POSTCARD #133: Scotland: Overnight flight from Delhi to Heathrow, train from Euston station and I’m in Glasgow. Can’t recognize anything, it’s been years. I feel like a foreigner… then later having breakfast at the hotel, 7am and sitting by the front window, watching everybody on the street going to work. Hats and coats and it’s cold out there; the happiness of the people in Thailand, sunny and bright… just not here. Reminds me of the following post, written when I had a part time job teaching English in Geneva, Switzerland – migrant workers employed in the factories and light industry going to work by bus in the early morning:
(originally dated August 22, 2012) I’m on the bus, going to an early morning class in the industrial zone. As we get near, the bus is stopping at every stop to pick up people employed in the factories. Migrant workers from East Europe; men and women speaking a language unknown to me. Thin, sad, serious faces; reminds me of Van Gogh’s drawings of the miners in 19th Century.
Bus is getting crowded, I have a book to read: ‘The Noble Eightfold Path’ by Bhikkhu Bodhi: ‘The search for a spiritual path is born of suffering. It does not start with lights and ecstasy but with the hard tacks of pain, disappointment and confusion… for suffering to give birth to a genuine spiritual search, it must amount to more than something passively received…’
More stops, more migrant workers get on the bus. It feels like I’ve got to have my head down reading my book because there’s nowhere else in this bus to look without encountering another pair of eyes looking straight back at me; my shirt and tie, polished shoes. What they don’t realise is that I’m a foreign worker too: UK citizen resident in Switzerland. I know how it feels to live in someone else’s country. Okay, guys! I’m a teacher of English, and I’m on my way to teach your bosses, yes – but, as far as I’m concerned, we’re all the same here. And that’s how it is now, squashed up against the window glass; thin shoulders and arms pressing against me. Continue reading:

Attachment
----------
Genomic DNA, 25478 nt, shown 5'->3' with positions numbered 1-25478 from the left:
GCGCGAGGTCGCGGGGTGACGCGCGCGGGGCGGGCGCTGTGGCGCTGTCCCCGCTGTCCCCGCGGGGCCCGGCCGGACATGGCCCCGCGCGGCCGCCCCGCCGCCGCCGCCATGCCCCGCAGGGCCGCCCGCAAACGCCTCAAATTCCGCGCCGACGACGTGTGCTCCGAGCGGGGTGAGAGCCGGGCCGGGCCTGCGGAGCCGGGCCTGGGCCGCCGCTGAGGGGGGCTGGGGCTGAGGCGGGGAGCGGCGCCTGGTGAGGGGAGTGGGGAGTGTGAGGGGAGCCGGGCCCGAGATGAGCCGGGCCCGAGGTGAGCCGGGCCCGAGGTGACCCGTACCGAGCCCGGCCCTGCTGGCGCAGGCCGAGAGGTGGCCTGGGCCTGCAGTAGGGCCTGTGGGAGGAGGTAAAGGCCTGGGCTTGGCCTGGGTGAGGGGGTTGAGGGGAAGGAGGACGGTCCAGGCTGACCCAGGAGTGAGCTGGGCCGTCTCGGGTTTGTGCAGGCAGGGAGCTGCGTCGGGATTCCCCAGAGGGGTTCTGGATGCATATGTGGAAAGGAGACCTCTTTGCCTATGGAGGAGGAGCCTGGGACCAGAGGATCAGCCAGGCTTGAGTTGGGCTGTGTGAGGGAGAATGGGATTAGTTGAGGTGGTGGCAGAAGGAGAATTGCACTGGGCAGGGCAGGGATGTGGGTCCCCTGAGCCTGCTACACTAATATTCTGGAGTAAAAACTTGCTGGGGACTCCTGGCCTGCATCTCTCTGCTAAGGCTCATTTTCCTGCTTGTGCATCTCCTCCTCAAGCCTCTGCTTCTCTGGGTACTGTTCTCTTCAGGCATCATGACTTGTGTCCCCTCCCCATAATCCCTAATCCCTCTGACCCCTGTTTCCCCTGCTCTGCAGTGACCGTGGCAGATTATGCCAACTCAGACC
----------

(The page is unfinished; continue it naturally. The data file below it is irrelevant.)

‘It has to trigger an inner realization, a perception which pierces through the facile complacency of our usual encounter with the world to glimpse the insecurity perpetually gaping underfoot. When this insight dawns, even if only momentarily, it can precipitate a profound personal crisis. It overturns accustomed goals and values, mocks our routine preoccupations, leaves old enjoyments stubbornly unsatisfying.’
Urgent circumstances; this is about a level of suffering hard to endure and there’s just no getting away from it. A long time ago, I had an operation for colonic cancer and there were a number of confrontations with pain… unbearable, I had to give in to it. As soon as that happened, something unseen tipped the balance… for a moment there was the easing – I discover it’s the resistance to it that causes most of the discomfort.
What would it take for Bhikkhu Bodhi’s insight described here to be meaningful for these migrant workers? For them, it’s about holding on, not letting go; as long as they can withstand hardship, it will go on like this. They’re putting their small amounts of money together to send back home to support the family. They structure their lives around employment and the innate ability to be happy becomes a fleeting, temporary happiness found in consumerism, built-in to the system. People can’t escape from it unless they step out of the earning momentum they’re stuck in, and risk losing everything.
The bus gets to the terminus, stops, air suspension lets out in one long last gasp, and the bus lowers itself on to its structure. I get out with everyone else in this strangely remote place with factory smells and set off walking along the path to the industrial buildings in the distance. Behind me the bus starts up, a worrying moment, no wish to be stranded in this particular reality. I look back at it as it rumbles off on its little round wheels.
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